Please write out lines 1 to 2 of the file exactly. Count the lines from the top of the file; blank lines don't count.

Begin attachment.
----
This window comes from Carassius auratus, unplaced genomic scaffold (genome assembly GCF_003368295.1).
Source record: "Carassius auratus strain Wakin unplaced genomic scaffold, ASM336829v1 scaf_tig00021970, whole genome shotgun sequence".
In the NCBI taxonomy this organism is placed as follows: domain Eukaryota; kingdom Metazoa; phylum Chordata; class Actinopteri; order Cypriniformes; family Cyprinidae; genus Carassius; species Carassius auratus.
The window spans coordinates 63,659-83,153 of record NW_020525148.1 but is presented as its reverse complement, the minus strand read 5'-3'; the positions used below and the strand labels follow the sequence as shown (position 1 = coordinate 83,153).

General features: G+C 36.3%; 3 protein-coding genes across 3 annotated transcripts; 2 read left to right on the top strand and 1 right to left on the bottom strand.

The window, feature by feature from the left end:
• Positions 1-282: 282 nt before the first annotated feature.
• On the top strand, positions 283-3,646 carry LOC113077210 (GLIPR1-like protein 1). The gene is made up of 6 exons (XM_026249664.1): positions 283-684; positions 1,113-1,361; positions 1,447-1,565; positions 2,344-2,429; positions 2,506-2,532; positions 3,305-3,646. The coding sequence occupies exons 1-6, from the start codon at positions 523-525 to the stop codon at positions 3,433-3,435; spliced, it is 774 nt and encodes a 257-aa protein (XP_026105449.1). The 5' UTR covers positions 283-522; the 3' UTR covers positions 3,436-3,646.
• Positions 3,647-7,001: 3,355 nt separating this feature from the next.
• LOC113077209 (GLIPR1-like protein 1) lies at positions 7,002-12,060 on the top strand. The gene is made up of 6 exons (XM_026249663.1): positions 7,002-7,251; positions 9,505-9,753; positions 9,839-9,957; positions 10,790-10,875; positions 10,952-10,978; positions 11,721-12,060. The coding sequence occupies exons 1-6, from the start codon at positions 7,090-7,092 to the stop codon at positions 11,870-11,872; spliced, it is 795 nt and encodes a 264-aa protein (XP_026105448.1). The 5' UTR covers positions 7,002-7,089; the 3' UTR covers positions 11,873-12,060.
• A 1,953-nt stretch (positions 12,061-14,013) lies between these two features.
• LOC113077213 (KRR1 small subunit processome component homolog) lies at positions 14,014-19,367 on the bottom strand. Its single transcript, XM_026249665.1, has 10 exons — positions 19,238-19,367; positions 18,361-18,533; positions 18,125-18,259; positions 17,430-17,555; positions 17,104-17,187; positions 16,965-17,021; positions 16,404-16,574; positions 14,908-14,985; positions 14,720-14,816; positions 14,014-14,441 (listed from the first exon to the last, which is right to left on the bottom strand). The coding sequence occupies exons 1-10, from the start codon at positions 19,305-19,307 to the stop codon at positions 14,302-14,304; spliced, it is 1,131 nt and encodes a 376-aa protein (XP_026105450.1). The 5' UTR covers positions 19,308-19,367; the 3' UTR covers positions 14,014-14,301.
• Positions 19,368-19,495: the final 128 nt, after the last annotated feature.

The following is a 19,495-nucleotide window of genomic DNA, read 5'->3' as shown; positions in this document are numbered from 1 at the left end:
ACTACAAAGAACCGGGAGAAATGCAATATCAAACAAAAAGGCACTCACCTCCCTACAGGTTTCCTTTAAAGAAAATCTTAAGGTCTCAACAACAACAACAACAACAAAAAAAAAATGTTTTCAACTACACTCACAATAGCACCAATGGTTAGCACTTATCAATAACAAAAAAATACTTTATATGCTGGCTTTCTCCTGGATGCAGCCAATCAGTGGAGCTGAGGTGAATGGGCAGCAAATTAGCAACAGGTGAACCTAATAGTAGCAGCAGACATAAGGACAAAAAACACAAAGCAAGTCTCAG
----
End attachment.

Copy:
This window comes from Carassius auratus, unplaced genomic scaffold (genome assembly GCF_003368295.1).
Source record: "Carassius auratus strain Wakin unplaced genomic scaffold, ASM336829v1 scaf_tig00021970, whole genome shotgun sequence".